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A tool to verify third-party libraries doesn’t have security holes
Introduction

When developing Android Apps, we rely on many third-party libraries. It could be for networking, image processing, charting… As we like to say, ‘why should we re-invent the wheel?’. While this holds true, it is also important to be conscious that those libraries are built by passionate people and follow the general industry standards (code coverage, testing…), but they aren’t exempt from bugs or security holes.

dependencyCheck to the rescue

Thankfully, we have security researchers on one-end that help finding vulnerabilities, and dependencyCheck, a tool that scans your app dependencies and alerts you when a library is compromised. The tool is running through a Gradle task and can be easily integrated to your CI/CD system (such as Jenkins).

Setup your Android project

Thanks to Gradle, it is pretty straight forward to setup your Android project with dependencyCheck. So let’s head to gradle.build and add the dependency, you can check for the latest version here:

# ./build.gradle
dependencies {
     classpath 'org.owasp:dependency-check-gradle:6.5.0.1'
}

At the top of the App module, add the plugin:

# ./app/build.gradle
apply plugin: 'org.owasp.dependencycheck'

Finally, we are going to configure the plugin for Android apps:

# ./app/build.gradle
dependencyCheck {
    failBuildOnCVSS = 0 
    scanConfigurations = configurations.findAll {
        !it.name.startsWithAny('androidTest', 'test', 'debug') &&
                it.name.contains("DependenciesMetadata") && (
                it.name.startsWithAny("api", "implementation", "runtimeOnly") ||
                        it.name.contains("Api") ||
                        it.name.contains("Implementation") ||
                        it.name.contains("RuntimeOnly")
        )
    }.collect {
        it.name
    }
}
Launching the first analysis

Now we are ready to launch the first analysis and hopefully our app doesn’t contain too many vulnerabilities.

Open a Terminal and navigate to your Android project:

$ ./gradlew dependencyCheckAnalyze --info
Checking for updates and analyzing dependencies for vulnerabilities
...
Generating report for project app
Found 38 vulnerabilities in project app
...
kotlin-compiler-embeddable-1.4.10.jar (pkg:maven/org.jetbrains.kotlin/kotlin-compiler-embeddable@1.4.10, cpe:2.3:a:jetbrains:kotlin:1.4.10:*:*:*:*:*:*:*) : CVE-2020-29582
...

You can then find the report here:

./app/build/reports/dependency-check-report.html
How to fix the vulnerabilities

In the example above we can see 38 vulnerabilities. Let’s understand better how this works, so we can fix it.

We can see the kotlin compiler and the CVE number: CVE-2020–29582

extract of https://nvd.nist.gov/vuln/detail/CVE-2020-29582

Here we can see that this vulnerability has been fixed in 1.4.21, so let’s update Kotlin version, to 1.4.32 which is the latest for the 1.4 branch.

Generally speaking, updating ‘z’ minor version (X.y.z) should do the job (unless your project is very old), and will prevent breaking changing in your project.

Sometimes, it can be difficult to find why a package is marked as a vulnerability, and this happens when the package in question is actually a dependency of another package:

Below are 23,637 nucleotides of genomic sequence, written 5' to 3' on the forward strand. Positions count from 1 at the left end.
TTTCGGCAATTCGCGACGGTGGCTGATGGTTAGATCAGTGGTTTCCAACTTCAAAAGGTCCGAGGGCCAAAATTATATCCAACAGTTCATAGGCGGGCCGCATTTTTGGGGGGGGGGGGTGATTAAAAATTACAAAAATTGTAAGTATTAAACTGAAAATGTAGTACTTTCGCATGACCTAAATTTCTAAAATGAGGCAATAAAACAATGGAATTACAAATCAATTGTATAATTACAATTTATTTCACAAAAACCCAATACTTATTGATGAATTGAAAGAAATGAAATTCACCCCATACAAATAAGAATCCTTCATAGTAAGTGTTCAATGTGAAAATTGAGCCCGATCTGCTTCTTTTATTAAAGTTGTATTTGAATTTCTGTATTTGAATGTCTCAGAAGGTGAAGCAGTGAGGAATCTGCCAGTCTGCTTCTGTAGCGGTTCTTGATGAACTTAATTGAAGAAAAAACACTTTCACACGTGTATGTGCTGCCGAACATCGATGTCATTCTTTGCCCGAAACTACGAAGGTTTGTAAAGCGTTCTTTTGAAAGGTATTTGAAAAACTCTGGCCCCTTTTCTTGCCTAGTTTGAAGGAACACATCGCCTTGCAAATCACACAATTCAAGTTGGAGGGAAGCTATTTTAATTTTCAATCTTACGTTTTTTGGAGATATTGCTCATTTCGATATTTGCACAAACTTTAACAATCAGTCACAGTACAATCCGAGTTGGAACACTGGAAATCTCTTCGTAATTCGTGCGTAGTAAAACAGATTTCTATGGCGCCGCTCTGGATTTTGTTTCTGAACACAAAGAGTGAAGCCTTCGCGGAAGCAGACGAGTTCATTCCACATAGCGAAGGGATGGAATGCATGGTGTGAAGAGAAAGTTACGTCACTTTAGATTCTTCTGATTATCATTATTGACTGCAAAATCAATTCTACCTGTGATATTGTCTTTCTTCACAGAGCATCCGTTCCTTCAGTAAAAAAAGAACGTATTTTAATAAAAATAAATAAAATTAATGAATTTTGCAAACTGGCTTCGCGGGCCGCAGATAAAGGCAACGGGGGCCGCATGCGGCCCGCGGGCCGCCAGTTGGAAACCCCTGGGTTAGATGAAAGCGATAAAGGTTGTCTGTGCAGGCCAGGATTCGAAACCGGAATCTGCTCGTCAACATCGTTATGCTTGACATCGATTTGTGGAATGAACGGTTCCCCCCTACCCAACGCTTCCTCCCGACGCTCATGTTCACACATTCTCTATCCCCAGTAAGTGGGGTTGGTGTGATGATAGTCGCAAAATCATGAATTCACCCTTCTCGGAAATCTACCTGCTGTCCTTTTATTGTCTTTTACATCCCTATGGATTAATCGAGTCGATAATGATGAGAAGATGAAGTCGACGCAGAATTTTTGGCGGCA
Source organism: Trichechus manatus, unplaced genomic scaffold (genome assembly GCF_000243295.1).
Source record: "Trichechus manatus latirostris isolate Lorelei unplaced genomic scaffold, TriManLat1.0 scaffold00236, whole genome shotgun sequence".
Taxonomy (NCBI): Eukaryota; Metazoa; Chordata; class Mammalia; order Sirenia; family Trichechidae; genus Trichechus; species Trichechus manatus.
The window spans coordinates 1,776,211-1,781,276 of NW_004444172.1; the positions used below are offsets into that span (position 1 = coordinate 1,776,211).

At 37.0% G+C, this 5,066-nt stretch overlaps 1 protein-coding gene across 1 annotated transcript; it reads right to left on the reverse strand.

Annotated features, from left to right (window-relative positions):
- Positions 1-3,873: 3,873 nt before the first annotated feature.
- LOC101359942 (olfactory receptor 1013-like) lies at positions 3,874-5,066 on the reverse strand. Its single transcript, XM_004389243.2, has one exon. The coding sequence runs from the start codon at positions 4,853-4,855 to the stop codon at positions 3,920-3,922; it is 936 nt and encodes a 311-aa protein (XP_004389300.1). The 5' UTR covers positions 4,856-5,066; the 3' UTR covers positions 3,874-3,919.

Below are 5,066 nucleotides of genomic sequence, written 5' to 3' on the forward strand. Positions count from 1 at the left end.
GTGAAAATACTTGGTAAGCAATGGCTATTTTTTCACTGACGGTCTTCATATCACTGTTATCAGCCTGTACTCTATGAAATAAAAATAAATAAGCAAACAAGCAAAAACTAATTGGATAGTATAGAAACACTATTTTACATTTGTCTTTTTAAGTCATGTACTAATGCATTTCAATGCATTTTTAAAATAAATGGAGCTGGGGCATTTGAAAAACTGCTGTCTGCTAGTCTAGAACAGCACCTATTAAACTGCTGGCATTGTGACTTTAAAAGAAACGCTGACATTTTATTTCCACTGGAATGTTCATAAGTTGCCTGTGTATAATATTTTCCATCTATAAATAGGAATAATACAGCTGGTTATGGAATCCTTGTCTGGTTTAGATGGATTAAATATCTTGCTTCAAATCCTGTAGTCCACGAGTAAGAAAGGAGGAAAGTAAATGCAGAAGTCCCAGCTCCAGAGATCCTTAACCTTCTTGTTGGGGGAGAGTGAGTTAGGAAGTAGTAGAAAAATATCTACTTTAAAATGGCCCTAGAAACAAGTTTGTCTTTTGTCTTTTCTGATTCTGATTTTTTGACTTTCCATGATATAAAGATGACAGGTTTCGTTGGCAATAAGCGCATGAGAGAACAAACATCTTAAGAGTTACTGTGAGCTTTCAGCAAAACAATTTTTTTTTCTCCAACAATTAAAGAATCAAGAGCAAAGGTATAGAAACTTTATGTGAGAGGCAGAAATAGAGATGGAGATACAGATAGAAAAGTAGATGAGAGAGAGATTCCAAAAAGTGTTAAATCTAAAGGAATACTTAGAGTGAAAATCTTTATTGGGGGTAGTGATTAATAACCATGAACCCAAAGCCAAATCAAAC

./gradlew app:dependencies
+--- androidx.databinding:databinding-runtime:7.0.3
|    +--- androidx.collection:collection:1.0.0 -> 1.1.0
|    |    \--- androidx.annotation:annotation:1.1.0 -> 1.2.0

The tree above shows on what packages some of your dependencies rely to work. Above, databinding-runtime requires collection and collection requires annotation.

Handling false positives

You will sometimes find false positives. Thankfully, dependencyCheck allows you to suppress warning. In this instance, we have a false positive with Kotlin 1.4.0, while we actually include 1.4.32.

In the dependencyCheck section of the app/build.gradle, we will use the parameter “suppressionFile” and provide the path of the file containing the suppress rules:

# ./app/build.gradle
dependencyCheck {
    suppressionFile = 'config/owasp/suppressions.xml'
    ...
}

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The suppressions.xml file will contains ‘suppress’ rules:

<?xml version="1.0" encoding="UTF-8"?>
<suppressions xmlns="https://jeremylong.github.io/DependencyCheck/dependency-suppression.1.3.xsd">
    <suppress>
        <notes><![CDATA[
            file name: kotlin-stdlib-1.4.0.jar
            ]]></notes>
        <packageUrl regex="true">^pkg:maven/org\.jetbrains\.kotlin/kotlin\-stdlib@.*$</packageUrl>
        <cve>CVE-2020-15824</cve>
    </suppress>
</suppressions>

The rules can be found in the report:

Example of getting the suppress rule from the report

 

Now the project has no vulnerabilities, the app is safe!

Including dependencyCheck with your CI/CD

Now that we have fixed everything, it would be great to check for vulnerabilities on a regular basis and ideally we should configure that into our CI/CD

With GitHub Actions, you can add the following:

# ./.github/workflows/github-actions.yml
- name: Check for vulnerabilities
  run: ./gradlew dependencyCheckAnalyze
Notice of service

This article is based on the SQLCipherPerformance repository that I’m using from time to time to implement what I explain in my articles. Please have a look to this commit to get all details.

Conclusion

The Android and Java communities are providing great tools to secure our apps and our users. In this instance the implementation is relatively straightforward. If you are interested in securing your Android App, have a look to my other articles on the subject. Thanks for reading, and feel free to 👏 clap a few times to show your support!

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